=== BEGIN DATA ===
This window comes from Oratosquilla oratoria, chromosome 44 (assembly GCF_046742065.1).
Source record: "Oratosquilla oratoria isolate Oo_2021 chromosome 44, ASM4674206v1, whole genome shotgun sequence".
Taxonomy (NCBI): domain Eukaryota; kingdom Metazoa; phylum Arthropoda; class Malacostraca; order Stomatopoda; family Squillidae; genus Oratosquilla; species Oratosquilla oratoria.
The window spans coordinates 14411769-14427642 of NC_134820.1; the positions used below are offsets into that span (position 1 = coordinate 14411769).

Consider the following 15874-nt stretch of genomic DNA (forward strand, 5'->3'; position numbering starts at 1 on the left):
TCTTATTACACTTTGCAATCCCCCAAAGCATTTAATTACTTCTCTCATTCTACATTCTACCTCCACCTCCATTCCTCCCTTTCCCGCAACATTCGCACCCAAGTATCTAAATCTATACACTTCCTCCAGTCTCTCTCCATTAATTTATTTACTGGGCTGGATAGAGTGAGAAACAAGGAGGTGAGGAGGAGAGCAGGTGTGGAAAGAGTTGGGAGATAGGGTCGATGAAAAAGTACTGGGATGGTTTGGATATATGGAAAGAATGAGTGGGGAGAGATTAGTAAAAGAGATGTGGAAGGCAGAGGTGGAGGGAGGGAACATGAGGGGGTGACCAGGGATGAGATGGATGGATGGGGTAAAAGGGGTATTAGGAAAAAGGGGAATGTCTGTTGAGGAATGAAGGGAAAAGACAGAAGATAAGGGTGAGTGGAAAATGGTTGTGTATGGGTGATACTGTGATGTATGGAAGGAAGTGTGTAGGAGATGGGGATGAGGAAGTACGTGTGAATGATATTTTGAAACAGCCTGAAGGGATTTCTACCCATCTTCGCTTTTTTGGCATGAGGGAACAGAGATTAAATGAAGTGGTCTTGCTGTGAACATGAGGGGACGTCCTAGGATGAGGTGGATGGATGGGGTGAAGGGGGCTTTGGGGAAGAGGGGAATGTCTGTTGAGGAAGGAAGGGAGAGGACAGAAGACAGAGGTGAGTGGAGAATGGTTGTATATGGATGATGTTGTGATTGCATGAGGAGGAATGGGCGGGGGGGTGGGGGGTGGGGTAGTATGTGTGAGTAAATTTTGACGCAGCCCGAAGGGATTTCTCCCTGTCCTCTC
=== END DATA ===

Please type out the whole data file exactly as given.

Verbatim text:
This window comes from Oratosquilla oratoria, chromosome 44 (assembly GCF_046742065.1).
Source record: "Oratosquilla oratoria isolate Oo_2021 chromosome 44, ASM4674206v1, whole genome shotgun sequence".
Taxonomy (NCBI): domain Eukaryota; kingdom Metazoa; phylum Arthropoda; class Malacostraca; order Stomatopoda; family Squillidae; genus Oratosquilla; species Oratosquilla oratoria.
The window spans coordinates 14411769-14427642 of NC_134820.1; the positions used below are offsets into that span (position 1 = coordinate 14411769).

Consider the following 15874-nt stretch of genomic DNA (forward strand, 5'->3'; position numbering starts at 1 on the left):
TCTTATTACACTTTGCAATCCCCCAAAGCATTTAATTACTTCTCTCATTCTACATTCTACCTCCACCTCCATTCCTCCCTTTCCCGCAACATTCGCACCCAAGTATCTAAATCTATACACTTCCTCCAGTCTCTCTCCATTAATTTATTTACTGGGCTGGATAGAGTGAGAAACAAGGAGGTGAGGAGGAGAGCAGGTGTGGAAAGAGTTGGGAGATAGGGTCGATGAAAAAGTACTGGGATGGTTTGGATATATGGAAAGAATGAGTGGGGAGAGATTAGTAAAAGAGATGTGGAAGGCAGAGGTGGAGGGAGGGAACATGAGGGGGTGACCAGGGATGAGATGGATGGATGGGGTAAAAGGGGTATTAGGAAAAAGGGGAATGTCTGTTGAGGAATGAAGGGAAAAGACAGAAGATAAGGGTGAGTGGAAAATGGTTGTGTATGGGTGATACTGTGATGTATGGAAGGAAGTGTGTAGGAGATGGGGATGAGGAAGTACGTGTGAATGATATTTTGAAACAGCCTGAAGGGATTTCTACCCATCTTCGCTTTTTTGGCATGAGGGAACAGAGATTAAATGAAGTGGTCTTGCTGTGAACATGAGGGGACGTCCTAGGATGAGGTGGATGGATGGGGTGAAGGGGGCTTTGGGGAAGAGGGGAATGTCTGTTGAGGAAGGAAGGGAGAGGACAGAAGACAGAGGTGAGTGGAGAATGGTTGTATATGGATGATGTTGTGATTGCATGAGGAGGAATGGGCGGGGGGGTGGGGGGTGGGGTAGTATGTGTGAGTAAATTTTGACGCAGCCCGAAGGGATTTCTCCCTGTCCTCTC